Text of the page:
Bring David Hicks home (from Guantanamo) before Christmas!

Reply Fri 8 Dec, 2006 05:10 pm
Today is the 5th year of incarceration of David Hicks, an Australian citizen, at Guantanamo Bay.

So far no charges have been laid against him & a trial date has not been set.

He is said to be in solitary confinement & in a poor state, physically and mentally.

Many other governments, including the UK, have brought their detainees home to face charges there. The Australian government claims that that we do not have the laws to do so here. And claim that they are constantly appealing to the US government to bring him to trial soon.

It is immaterial to me whether David Hicks is "guilty" of ill-defined crimes or not. Five years at Guantanamo Bay is surely enough?

Shame on the Australian government on allowing an Australian citizen to be treated in this disgraceful manner!
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Reply Fri 8 Dec, 2006 05:19 pm
Today's AGE editorial:

When ideology replaces compassion, we all suffer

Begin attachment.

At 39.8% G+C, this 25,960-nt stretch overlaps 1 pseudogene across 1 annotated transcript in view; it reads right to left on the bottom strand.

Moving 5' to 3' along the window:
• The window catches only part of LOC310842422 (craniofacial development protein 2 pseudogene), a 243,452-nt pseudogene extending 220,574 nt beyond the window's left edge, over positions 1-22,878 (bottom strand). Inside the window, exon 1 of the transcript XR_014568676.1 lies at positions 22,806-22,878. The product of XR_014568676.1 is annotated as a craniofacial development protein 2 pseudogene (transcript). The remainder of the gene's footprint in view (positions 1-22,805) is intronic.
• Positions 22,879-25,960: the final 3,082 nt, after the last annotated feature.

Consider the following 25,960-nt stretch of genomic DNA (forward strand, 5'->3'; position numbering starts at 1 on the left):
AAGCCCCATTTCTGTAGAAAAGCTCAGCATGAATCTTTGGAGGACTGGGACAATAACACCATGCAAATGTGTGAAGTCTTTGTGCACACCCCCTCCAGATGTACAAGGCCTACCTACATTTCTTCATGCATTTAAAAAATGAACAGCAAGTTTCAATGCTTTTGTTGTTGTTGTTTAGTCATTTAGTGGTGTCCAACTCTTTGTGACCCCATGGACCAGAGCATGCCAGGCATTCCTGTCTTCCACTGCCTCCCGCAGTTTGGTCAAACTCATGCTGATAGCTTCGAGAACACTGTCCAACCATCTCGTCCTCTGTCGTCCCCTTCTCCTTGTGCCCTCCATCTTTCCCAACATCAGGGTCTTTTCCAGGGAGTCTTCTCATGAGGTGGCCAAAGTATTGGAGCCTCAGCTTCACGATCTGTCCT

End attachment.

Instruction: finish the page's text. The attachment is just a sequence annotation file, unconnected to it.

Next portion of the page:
December 9, 2006/AGE Editorial

Australia's refusal to defend the rights of its citizens in detention at home and abroad is indefensible.
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Reply Fri 8 Dec, 2006 05:30 pm
GetUp's campaign to bring David Hicks home:

"Dear Mr Downer

All Australians have the right to receive a fair trial.

The British, Spanish, and French Governments have all refused to allow their citizens to be tried in Guantanamo Bay. Even the Americans have removed their citizens from Guantanamo Bay and ensured they face a fair trial at home. As Australian Foreign Minister you should have the courage to do the same.

We demand that you act immediately to bring David Hicks back here to face an Australian court."

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Reply Fri 8 Dec, 2006 05:49 pm